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English Ivy & Cats

By Janet Beal ; Updated September 21, 2017
English ivy--more problem than solution.

How entrancing an English ivy plant can be to a cat--leaves fluttering in the breeze, stems trailing like tails of some mysterious animal--and dangerously toxic. Devoted cat owners recognize English ivy as ranking high on common lists of plants toxic to both cats and dogs, along with human infants and toddlers. The active toxin in English ivy, the glycoside hederin, attacks both digestive and nervous systems and is capable of causing coma. The plant's official name, Hedera helix L., suggests the strong presence of this toxic chemical. What cat owners may not know is that there are other reasons to avoid using English ivy, either as a houseplant or in more extensive outdoor landscaping. Plant experts are becoming increasingly convinced that English ivy, at least in the U.S., is not good for cats, people or other plants.

Dangers of English Ivy to Cats

According to the Plant Conservation Alliance's "Least Wanted" List, ingesting English ivy can produce diarrhea, intestinal upset, hyperactivity, coma, breathing difficulties, muscular weakness and lack of coordination. Toxic symptoms appear to be similar for people and animals (PCA notes that English ivy's irritating-to-severe qualities actually speed propagation of seeds by birds.) A possibly poisoned cat needs medical attention for ivy poisoning as quickly as possible.

Other Dangers Presented by English Ivy

Once sought out as a quick landscape tool (English ivy grows rapidly and remains evergreen in winter in moderate climates), English ivy is increasingly listed as a Noxious and Invasive weed on USDA plant websites. A non-native member of the ginseng family, English ivy clambers wall and bark surfaces so enthusiastically that it has been slated for active eradication in Washington and Oregon and labeled as a plant of concern in 16 other states.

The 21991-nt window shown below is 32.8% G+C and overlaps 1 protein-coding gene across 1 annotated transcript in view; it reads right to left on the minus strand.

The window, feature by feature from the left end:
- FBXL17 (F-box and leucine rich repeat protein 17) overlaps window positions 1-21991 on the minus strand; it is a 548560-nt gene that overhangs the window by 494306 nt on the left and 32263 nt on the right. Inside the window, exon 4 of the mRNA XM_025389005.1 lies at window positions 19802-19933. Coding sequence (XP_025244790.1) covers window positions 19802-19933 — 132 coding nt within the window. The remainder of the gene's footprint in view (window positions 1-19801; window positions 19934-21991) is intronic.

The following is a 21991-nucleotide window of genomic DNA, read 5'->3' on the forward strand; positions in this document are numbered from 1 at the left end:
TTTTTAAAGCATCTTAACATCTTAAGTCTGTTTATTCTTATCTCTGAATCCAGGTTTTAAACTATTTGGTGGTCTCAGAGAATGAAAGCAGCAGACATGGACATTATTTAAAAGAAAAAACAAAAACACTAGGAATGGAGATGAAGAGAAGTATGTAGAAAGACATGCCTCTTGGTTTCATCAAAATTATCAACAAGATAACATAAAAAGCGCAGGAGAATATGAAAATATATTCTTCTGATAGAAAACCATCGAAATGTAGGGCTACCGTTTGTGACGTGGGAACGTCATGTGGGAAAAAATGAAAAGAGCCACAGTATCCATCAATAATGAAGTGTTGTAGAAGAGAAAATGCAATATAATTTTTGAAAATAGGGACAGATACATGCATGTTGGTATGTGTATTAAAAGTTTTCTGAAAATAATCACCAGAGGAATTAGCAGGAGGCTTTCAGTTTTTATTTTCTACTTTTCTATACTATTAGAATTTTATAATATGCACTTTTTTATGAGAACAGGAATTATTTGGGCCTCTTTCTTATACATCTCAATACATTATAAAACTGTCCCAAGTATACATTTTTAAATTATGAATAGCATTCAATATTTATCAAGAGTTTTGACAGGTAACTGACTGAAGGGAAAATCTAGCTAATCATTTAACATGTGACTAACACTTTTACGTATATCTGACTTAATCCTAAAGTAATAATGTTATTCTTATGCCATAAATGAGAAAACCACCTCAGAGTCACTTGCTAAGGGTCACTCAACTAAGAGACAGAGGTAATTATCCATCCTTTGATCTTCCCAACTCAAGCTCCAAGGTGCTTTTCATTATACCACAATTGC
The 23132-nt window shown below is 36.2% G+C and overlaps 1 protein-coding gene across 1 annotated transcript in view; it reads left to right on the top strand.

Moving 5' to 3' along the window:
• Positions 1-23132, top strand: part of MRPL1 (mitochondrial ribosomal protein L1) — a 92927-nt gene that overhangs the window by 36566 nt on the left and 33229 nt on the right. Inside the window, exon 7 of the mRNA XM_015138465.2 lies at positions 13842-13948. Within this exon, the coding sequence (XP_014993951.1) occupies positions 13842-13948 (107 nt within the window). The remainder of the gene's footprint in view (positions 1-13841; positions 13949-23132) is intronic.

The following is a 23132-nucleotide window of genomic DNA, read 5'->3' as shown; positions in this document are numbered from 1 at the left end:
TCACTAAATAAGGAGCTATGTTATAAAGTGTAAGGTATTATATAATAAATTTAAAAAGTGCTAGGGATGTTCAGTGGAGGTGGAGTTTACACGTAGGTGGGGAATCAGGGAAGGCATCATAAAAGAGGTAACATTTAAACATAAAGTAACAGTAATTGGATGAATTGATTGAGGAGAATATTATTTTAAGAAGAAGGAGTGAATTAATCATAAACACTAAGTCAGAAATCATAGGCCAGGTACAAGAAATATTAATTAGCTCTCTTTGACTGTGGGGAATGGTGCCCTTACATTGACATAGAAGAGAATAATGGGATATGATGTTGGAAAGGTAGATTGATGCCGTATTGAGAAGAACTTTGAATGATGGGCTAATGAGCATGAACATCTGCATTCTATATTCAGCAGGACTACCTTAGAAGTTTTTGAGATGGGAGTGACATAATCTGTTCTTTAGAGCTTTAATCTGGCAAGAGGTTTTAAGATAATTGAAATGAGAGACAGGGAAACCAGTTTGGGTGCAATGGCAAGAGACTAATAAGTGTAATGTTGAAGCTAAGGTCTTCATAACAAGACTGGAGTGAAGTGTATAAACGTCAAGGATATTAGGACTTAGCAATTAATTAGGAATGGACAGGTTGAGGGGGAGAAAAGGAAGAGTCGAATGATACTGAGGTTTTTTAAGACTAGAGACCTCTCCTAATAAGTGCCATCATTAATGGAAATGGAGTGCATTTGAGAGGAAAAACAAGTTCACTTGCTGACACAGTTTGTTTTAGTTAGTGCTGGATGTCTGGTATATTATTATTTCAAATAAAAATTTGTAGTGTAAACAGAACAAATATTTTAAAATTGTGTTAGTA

Damage Done by English Ivy

Even an indoor cat will feel the impact of the destruction English ivy can wreak on a landscape. The weakening and death of large shade trees suffocated English ivy can change the moisture and temperature of a yard and the house situated on it. Persistent attacks by ivy roots weaken the mortar around residential bricks, permitting water leaks and mold formations, eradicated only by expensive repointing. Energetic English ivy damages wooden and stucco exteriors as well in its climb. Plants supporting healthy air circulation and welcoming wildlife diversity can be destroyed by this invasive plant. The results can be deleterious to you and your cat.

Preventive Measures

Take the dangers English ivy presents to your smallest family member as an occasion to evaluate how to make landscaping healthier for all residents. Prepare to get some exercise; English ivy is relatively disease-free. Only pulling and chemical herbicides remove it successfully, and herbicides are dangerous to cats. Aggressive pruning helps speed the work along. Cut all the stems of ivy climbing a large tree; make a ring of cuts at a level comfortable to you. Leave the tree alone for a week, then pull down dead vines, rather than more tenacious live ones. As with indoor plants, keep your cat away from pruning debris and dispose of it thoroughly. As you replace invasive plants such as English ivy, you will discover that your yard becomes more hospitable to all kinds of animals and birds. Your cat may remain an indoor denizen, but it will greatly enjoy the more exciting views out the windows.

Protecting Your Cat

Take some time to learn the names of your indoor and outdoor plants, especially if you know some of them may be potentially toxic to cats. In an emergency, knowing the names of plants can be critical to getting your pet prompt and accurate care. Keep the ASPCA or Cat Fanciers' Association toxic plant lists and the ASPCA Poison Control Center number where you keep other emergency information. (Remember that the ASPCA number is available 24 hours a day, 7 days a week, but there is a fee.) Take the chewed plant with you when you go to the veterinarian or emergency animal clinic. Look at the bad effect one plant can have on your pet as an opportunity to learn about the wide variety of plants that benefit humans, pets and other plants.

 

About the Author

 

Janet Beal has written for various websites, covering a variety of topics, including gardening, home, child development and cultural issues. Her work has appeared on early childhood education and consumer education websites. She has a Bachelor of Arts in English from Harvard University and a Master of Science in early childhood education from the College of New Rochelle.